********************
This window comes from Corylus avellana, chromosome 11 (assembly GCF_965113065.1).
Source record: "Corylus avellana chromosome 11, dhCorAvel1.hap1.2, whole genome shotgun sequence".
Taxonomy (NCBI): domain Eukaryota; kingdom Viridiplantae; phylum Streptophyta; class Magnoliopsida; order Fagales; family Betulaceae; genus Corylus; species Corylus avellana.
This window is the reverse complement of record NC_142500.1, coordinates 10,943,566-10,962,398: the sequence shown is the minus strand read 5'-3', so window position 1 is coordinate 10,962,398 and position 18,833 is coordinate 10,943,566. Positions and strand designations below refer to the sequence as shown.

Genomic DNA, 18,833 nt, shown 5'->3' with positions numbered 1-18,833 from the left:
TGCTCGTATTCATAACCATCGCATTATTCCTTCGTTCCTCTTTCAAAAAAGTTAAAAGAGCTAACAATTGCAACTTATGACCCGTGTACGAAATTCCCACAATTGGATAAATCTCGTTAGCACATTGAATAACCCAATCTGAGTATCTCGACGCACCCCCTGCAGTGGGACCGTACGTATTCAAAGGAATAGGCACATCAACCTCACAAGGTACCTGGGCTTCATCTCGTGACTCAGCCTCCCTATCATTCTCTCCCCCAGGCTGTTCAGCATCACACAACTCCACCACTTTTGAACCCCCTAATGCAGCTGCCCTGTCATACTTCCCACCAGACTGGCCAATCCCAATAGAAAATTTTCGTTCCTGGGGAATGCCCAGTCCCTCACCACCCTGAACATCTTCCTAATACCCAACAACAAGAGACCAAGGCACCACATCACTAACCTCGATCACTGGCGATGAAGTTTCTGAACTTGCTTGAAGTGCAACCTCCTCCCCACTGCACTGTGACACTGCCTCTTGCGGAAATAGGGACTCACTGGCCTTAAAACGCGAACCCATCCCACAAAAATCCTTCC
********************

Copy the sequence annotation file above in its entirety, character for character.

This window comes from Corylus avellana, chromosome 11 (assembly GCF_965113065.1).
Source record: "Corylus avellana chromosome 11, dhCorAvel1.hap1.2, whole genome shotgun sequence".
Taxonomy (NCBI): domain Eukaryota; kingdom Viridiplantae; phylum Streptophyta; class Magnoliopsida; order Fagales; family Betulaceae; genus Corylus; species Corylus avellana.
This window is the reverse complement of record NC_142500.1, coordinates 10,943,566-10,962,398: the sequence shown is the minus strand read 5'-3', so window position 1 is coordinate 10,962,398 and position 18,833 is coordinate 10,943,566. Positions and strand designations below refer to the sequence as shown.

Genomic DNA, 18,833 nt, shown 5'->3' with positions numbered 1-18,833 from the left:
TGCTCGTATTCATAACCATCGCATTATTCCTTCGTTCCTCTTTCAAAAAAGTTAAAAGAGCTAACAATTGCAACTTATGACCCGTGTACGAAATTCCCACAATTGGATAAATCTCGTTAGCACATTGAATAACCCAATCTGAGTATCTCGACGCACCCCCTGCAGTGGGACCGTACGTATTCAAAGGAATAGGCACATCAACCTCACAAGGTACCTGGGCTTCATCTCGTGACTCAGCCTCCCTATCATTCTCTCCCCCAGGCTGTTCAGCATCACACAACTCCACCACTTTTGAACCCCCTAATGCAGCTGCCCTGTCATACTTCCCACCAGACTGGCCAATCCCAATAGAAAATTTTCGTTCCTGGGGAATGCCCAGTCCCTCACCACCCTGAACATCTTCCTAATACCCAACAACAAGAGACCAAGGCACCACATCACTAACCTCGATCACTGGCGATGAAGTTTCTGAACTTGCTTGAAGTGCAACCTCCTCCCCACTGCACTGTGACACTGCCTCTTGCGGAAATAGGGACTCACTGGCCTTAAAACGCGAACCCATCCCACAAAAATCCTTCC